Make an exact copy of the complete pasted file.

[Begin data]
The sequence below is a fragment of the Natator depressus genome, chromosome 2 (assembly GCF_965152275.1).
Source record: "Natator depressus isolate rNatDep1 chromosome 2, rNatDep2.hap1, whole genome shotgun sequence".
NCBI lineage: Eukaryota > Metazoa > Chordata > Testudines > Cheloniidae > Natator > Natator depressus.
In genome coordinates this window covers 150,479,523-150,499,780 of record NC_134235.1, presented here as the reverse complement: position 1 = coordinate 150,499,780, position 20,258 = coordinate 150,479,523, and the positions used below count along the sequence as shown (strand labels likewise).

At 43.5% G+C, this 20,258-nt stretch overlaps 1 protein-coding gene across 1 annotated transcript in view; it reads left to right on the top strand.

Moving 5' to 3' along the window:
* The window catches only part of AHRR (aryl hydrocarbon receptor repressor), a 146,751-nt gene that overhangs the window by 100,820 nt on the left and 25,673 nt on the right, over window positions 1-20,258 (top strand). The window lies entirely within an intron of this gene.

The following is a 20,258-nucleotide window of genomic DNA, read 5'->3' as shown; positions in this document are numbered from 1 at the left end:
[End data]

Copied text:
The sequence below is a fragment of the Natator depressus genome, chromosome 2 (assembly GCF_965152275.1).
Source record: "Natator depressus isolate rNatDep1 chromosome 2, rNatDep2.hap1, whole genome shotgun sequence".
NCBI lineage: Eukaryota > Metazoa > Chordata > Testudines > Cheloniidae > Natator > Natator depressus.
In genome coordinates this window covers 150,479,523-150,499,780 of record NC_134235.1, presented here as the reverse complement: position 1 = coordinate 150,499,780, position 20,258 = coordinate 150,479,523, and the positions used below count along the sequence as shown (strand labels likewise).

At 43.5% G+C, this 20,258-nt stretch overlaps 1 protein-coding gene across 1 annotated transcript in view; it reads left to right on the top strand.

Moving 5' to 3' along the window:
* The window catches only part of AHRR (aryl hydrocarbon receptor repressor), a 146,751-nt gene that overhangs the window by 100,820 nt on the left and 25,673 nt on the right, over window positions 1-20,258 (top strand). The window lies entirely within an intron of this gene.

The following is a 20,258-nucleotide window of genomic DNA, read 5'->3' as shown; positions in this document are numbered from 1 at the left end: